You've probably noticed that the debate swirling around the president's recovery bill has reached new levels of mortal terror and chaos. Even a casual excursion around the liberal tubes and you'll find posts that read like the worst parts of the Bible. There's a palpable vibe in many progressive circles that the president is on the brink of an epic fail.
After all, this is one of those do-or-die moments in American history and the panic level is rightly proportional.
But while urgency is appropriate, we're losing the initiative.
We all have our own ideas about what the recovery bill is supposed to look like. The Republicans are threatening to filibuster, and we can't trust Harry Reid to stop them. Rush Limbaugh, the very serious leader of the Republican Party and alleged sex tourist, has ordered his dittoheads to blitz the Democrats with angry phone calls. Concurrently, Democrats, liberals and progressives, for all we've learned in the last eight years, are losing the framing battle -- "stimulus package" sounds like a weird service offered at a porn store and, in that context, a trillion dollar "stimulus package" sounds, you know, painful. Meanwhile, centrist Democrats like Ben Nelson appear to be ransacking the bill. Other Democrats have bugged out of Washington entirely.
We're looking at fire and brimstone coming down from the skies. Forty years of darkness. The dead rising from the grave! Dogs and cats living together! Mass hysteria!
Come to think of it, some of that Ghostbusters stuff might actually come true if a beefy and expensive recovery bill isn't passed, and right soon.
So how do we get there?
The first step in getting a handle on all of this mayhem is to understand that this is unprecedented in terms of size, scope and strategy -- only rivaled by the New Deal. Then again, for all of the obstacles he faced, FDR didn't have to negotiate his way through cable news, a hostile press, far-right talk radio, the blogotubes and an army of dittoheads taking their orders from an impotent burnout whose stated goal is the failure of the economy. In other words, while there are very smart economic solutions being pitched by Paul Krugman and others, the price tag, politics, optics, media and discourse are all brand new.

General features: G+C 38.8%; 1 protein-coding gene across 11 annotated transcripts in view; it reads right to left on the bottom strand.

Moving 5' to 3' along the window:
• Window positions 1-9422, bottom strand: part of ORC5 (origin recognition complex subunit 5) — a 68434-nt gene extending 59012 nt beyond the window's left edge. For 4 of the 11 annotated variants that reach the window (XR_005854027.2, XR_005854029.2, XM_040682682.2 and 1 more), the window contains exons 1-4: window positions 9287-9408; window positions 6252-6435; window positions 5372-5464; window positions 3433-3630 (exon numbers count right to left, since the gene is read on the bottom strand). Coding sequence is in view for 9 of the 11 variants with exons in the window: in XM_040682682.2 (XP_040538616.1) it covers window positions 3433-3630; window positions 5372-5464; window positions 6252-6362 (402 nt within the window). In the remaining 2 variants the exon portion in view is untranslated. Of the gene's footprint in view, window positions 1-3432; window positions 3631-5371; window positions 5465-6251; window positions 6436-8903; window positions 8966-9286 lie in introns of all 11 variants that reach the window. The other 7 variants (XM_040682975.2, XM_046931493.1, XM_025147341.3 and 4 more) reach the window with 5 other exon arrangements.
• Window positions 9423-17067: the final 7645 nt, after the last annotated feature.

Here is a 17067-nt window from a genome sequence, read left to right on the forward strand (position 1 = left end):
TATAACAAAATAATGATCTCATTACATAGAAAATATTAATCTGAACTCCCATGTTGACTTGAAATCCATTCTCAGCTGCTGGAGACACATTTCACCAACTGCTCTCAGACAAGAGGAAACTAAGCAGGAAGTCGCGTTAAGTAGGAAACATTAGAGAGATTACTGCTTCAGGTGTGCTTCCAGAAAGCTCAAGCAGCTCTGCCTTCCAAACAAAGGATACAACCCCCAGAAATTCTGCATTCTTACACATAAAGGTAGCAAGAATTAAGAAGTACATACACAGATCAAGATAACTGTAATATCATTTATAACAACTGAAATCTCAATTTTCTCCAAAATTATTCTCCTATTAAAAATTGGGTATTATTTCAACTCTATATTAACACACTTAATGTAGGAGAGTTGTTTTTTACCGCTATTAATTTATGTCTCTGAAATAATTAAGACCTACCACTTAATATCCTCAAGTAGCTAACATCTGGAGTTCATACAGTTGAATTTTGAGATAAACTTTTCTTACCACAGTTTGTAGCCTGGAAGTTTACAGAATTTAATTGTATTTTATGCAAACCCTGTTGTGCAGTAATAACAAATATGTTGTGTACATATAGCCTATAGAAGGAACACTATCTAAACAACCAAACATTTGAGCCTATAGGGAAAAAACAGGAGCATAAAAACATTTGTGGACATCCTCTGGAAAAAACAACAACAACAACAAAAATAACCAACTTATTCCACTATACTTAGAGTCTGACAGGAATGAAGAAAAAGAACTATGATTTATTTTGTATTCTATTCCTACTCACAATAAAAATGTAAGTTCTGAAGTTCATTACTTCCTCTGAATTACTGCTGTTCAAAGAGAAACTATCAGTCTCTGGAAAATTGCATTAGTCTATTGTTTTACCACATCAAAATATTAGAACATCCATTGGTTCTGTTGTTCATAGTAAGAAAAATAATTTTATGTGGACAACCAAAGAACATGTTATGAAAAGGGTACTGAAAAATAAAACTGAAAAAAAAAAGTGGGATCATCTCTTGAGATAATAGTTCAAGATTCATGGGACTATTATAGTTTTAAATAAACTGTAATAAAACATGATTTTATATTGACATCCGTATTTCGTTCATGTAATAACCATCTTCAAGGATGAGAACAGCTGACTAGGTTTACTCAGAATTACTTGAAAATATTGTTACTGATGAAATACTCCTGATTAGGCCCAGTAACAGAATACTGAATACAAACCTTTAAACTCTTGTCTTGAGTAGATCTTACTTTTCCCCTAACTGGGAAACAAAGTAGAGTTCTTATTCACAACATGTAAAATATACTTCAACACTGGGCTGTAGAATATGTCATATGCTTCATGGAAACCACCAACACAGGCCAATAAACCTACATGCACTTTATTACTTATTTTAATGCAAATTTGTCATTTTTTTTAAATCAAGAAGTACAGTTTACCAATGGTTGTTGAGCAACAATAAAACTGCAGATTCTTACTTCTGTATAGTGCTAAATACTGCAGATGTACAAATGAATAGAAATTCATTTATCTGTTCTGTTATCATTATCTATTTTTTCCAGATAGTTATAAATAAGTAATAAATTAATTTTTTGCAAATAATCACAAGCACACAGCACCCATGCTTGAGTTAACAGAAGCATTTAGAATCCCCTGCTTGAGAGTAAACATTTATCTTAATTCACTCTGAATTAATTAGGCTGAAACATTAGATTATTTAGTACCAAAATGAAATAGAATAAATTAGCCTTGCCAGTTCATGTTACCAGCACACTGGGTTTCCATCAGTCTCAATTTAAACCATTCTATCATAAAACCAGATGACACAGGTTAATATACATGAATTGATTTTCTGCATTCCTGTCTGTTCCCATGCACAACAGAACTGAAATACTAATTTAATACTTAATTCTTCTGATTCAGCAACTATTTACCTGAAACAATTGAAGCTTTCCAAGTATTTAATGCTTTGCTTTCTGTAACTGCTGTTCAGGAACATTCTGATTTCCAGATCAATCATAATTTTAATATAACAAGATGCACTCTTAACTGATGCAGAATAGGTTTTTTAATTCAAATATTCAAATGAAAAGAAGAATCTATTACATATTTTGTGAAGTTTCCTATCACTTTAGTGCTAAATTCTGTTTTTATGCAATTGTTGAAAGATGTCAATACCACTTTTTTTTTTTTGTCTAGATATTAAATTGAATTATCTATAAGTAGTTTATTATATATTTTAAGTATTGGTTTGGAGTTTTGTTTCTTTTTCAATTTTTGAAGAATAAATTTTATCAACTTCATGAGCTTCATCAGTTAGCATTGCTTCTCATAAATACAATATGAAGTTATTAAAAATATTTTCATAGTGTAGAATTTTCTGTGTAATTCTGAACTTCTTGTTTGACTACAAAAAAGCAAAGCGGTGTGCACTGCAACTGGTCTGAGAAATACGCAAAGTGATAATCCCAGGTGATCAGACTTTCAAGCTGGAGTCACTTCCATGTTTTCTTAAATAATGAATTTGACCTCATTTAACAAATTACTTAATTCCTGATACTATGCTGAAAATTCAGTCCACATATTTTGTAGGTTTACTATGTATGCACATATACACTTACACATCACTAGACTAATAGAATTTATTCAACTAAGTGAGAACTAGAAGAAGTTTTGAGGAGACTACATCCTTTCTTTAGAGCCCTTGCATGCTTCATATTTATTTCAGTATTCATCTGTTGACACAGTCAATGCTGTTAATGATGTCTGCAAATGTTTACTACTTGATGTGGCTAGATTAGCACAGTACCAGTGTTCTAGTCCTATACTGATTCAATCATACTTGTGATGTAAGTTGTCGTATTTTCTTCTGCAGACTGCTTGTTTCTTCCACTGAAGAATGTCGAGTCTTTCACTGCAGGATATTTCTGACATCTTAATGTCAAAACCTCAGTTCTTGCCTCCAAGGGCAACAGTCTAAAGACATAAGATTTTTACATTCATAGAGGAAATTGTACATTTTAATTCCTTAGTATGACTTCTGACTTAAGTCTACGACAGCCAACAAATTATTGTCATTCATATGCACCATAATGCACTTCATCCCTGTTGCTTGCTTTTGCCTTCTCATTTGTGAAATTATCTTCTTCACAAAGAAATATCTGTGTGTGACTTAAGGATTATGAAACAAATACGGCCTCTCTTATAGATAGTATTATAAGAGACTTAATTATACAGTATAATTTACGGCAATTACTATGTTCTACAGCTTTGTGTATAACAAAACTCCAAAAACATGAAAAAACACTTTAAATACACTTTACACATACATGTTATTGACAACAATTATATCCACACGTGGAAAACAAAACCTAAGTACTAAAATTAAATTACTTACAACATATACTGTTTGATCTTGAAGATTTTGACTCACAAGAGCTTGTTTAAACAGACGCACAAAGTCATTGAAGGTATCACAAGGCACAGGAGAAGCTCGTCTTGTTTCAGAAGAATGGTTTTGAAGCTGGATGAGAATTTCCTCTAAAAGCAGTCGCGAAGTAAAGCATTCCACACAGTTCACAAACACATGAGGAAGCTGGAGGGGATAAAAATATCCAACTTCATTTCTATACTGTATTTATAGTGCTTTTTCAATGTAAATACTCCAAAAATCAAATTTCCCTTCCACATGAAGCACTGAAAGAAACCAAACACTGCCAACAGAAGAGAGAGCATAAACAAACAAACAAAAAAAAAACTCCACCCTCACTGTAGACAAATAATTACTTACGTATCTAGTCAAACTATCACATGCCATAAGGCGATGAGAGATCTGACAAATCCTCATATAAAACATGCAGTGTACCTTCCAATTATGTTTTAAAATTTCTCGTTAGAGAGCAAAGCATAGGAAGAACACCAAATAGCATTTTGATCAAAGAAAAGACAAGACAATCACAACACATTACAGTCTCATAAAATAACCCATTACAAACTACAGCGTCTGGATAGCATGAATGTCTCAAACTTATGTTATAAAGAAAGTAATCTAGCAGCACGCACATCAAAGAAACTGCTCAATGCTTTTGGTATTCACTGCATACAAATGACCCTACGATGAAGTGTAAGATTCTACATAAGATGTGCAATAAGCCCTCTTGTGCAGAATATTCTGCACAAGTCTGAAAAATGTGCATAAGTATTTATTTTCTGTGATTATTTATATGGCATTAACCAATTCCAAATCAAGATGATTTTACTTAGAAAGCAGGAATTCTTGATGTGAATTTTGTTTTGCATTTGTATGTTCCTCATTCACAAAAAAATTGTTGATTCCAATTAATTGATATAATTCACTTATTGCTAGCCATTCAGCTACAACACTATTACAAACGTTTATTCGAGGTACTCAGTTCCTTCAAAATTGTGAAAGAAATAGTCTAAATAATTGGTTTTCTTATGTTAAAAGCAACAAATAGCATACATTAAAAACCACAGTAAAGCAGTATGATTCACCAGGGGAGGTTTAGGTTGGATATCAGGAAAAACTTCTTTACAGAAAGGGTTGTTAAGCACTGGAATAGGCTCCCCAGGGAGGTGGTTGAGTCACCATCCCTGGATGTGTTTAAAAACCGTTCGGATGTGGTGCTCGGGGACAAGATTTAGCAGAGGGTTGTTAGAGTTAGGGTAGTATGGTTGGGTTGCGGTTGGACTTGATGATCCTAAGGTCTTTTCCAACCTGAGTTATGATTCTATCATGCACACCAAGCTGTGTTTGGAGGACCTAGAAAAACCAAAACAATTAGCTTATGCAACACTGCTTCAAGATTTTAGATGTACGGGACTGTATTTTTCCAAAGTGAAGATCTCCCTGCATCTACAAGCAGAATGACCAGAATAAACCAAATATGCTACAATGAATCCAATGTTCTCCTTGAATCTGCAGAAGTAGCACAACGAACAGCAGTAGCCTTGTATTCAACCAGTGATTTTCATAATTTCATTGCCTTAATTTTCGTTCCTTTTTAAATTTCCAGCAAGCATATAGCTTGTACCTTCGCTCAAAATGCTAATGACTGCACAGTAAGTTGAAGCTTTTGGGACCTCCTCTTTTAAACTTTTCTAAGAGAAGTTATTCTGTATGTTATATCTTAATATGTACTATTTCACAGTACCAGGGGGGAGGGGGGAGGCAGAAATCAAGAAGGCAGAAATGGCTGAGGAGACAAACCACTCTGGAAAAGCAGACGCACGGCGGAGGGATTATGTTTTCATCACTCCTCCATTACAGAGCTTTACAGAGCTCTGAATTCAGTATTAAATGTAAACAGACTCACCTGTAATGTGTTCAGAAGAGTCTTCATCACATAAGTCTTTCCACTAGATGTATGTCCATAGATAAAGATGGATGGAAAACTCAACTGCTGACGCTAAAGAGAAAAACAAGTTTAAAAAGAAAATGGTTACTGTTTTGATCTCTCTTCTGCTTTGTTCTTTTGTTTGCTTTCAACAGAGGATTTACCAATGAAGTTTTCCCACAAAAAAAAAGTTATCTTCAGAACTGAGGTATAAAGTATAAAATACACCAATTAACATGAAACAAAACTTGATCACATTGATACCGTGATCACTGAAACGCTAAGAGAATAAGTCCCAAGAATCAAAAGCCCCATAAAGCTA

This is massive, this is complicated, this is unlike anything we've ever seen.
Nevertheless, the president hasn't faded, which is good considering the Herculean enormity of what's confronting him. President Obama, as we witnessed throughout the campaign, has a narrative build and a cadence in his speech-making that's almost perfectly duplicated in how he leads and how he manages a crisis. And based on his public appearances this week, he's actually gaining strength -- amplifying his voice and fortifying his position.
The second step is the big one. The progressive netroots have yet to seriously blitz Congress on this thing. The central reason for this lack of activism was summarized by Chris Bowers and Atrios who are asking: If we blitz Congress, what the hell do we support exactly? There are so many ideas in terms of what the recovery bill should look like, which iteration do we get behind?